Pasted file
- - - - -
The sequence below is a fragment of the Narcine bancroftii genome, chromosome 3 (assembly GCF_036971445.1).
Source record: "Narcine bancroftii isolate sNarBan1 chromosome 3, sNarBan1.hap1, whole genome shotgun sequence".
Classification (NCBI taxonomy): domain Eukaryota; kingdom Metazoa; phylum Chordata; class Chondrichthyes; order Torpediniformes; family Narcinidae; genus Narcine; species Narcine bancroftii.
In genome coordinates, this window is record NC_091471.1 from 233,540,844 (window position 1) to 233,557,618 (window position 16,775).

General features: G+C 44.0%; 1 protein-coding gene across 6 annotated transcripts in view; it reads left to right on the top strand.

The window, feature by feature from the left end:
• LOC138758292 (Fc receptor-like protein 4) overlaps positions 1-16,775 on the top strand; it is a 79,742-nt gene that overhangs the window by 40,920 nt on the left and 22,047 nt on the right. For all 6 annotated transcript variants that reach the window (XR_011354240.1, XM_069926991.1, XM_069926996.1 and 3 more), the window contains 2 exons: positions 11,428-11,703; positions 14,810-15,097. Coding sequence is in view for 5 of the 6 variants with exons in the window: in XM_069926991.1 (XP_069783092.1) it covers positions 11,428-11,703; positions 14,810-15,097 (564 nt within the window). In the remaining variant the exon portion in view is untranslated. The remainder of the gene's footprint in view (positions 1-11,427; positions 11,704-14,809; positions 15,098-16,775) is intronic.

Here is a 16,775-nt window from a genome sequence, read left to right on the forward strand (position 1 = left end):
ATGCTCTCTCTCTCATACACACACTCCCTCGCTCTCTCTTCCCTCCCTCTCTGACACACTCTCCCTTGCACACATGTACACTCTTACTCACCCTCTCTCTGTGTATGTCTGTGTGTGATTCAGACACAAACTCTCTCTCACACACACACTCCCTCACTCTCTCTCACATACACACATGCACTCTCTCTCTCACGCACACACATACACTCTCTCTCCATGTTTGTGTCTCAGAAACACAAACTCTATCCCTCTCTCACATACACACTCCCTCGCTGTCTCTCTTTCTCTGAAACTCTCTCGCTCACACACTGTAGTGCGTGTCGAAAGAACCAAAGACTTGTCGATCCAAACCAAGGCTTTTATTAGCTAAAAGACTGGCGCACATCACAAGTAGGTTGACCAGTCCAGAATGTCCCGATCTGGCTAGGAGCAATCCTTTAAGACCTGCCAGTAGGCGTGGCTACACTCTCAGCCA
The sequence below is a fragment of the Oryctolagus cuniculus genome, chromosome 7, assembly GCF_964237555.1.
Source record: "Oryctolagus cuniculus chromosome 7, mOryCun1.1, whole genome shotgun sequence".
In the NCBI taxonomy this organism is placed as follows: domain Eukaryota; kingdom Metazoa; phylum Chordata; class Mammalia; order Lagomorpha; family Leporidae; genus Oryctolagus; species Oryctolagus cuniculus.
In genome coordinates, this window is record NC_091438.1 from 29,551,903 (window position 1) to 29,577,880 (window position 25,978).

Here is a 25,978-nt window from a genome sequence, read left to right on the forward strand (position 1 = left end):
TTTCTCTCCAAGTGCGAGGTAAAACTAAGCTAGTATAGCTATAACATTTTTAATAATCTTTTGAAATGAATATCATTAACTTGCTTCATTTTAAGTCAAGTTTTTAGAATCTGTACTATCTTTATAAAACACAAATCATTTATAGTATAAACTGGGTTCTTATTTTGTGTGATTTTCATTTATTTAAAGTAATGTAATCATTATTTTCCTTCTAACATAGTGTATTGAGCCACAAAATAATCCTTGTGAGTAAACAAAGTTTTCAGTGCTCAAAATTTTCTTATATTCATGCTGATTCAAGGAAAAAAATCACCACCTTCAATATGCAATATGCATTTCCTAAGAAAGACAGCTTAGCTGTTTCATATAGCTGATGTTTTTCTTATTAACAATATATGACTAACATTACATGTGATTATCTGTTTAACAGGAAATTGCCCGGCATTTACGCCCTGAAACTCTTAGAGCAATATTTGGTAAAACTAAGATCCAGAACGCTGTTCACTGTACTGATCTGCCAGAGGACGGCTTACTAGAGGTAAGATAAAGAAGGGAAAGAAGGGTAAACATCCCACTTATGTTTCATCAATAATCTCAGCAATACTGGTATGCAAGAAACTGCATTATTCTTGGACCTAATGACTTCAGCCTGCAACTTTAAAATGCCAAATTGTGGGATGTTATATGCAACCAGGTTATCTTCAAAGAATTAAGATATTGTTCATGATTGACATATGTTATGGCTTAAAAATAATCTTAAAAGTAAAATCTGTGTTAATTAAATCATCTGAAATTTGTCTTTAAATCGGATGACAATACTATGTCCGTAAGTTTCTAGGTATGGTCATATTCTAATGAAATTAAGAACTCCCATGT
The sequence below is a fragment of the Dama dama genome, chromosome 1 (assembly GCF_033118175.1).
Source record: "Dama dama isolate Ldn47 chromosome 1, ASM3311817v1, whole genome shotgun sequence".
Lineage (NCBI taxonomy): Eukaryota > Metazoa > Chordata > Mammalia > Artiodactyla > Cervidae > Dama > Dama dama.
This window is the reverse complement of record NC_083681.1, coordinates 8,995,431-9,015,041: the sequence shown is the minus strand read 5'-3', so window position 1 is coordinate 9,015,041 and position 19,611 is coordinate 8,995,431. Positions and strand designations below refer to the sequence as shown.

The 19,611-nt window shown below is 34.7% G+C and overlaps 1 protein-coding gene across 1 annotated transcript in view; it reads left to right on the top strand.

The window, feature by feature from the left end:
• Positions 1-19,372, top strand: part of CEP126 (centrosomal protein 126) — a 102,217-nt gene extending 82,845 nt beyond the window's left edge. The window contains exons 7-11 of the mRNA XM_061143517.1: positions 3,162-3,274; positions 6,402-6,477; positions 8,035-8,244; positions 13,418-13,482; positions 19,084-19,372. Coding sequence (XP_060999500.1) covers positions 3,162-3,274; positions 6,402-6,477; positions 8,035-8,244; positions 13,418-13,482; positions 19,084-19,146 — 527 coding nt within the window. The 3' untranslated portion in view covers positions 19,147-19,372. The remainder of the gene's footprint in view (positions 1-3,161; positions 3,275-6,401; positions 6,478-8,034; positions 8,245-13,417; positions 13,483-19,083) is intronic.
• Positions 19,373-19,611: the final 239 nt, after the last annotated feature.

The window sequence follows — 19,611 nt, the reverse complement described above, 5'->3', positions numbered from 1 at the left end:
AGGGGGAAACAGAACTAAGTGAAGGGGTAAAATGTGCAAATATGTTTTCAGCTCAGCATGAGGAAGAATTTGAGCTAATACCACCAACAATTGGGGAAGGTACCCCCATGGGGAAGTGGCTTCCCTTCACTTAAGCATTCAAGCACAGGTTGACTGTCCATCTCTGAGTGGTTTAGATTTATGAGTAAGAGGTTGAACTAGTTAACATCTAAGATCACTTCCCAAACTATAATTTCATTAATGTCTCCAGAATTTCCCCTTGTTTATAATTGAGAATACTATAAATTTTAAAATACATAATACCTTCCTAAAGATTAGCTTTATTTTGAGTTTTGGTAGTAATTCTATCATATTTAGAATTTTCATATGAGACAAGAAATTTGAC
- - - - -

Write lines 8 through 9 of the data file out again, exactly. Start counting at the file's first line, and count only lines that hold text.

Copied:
Here is a 16,775-nt window from a genome sequence, read left to right on the forward strand (position 1 = left end):
ATGCTCTCTCTCTCATACACACACTCCCTCGCTCTCTCTTCCCTCCCTCTCTGACACACTCTCCCTTGCACACATGTACACTCTTACTCACCCTCTCTCTGTGTATGTCTGTGTGTGATTCAGACACAAACTCTCTCTCACACACACACTCCCTCACTCTCTCTCACATACACACATGCACTCTCTCTCTCACGCACACACATACACTCTCTCTCCATGTTTGTGTCTCAGAAACACAAACTCTATCCCTCTCTCACATACACACTCCCTCGCTGTCTCTCTTTCTCTGAAACTCTCTCGCTCACACACTGTAGTGCGTGTCGAAAGAACCAAAGACTTGTCGATCCAAACCAAGGCTTTTATTAGCTAAAAGACTGGCGCACATCACAAGTAGGTTGACCAGTCCAGAATGTCCCGATCTGGCTAGGAGCAATCCTTTAAGACCTGCCAGTAGGCGTGGCTACACTCTCAGCCA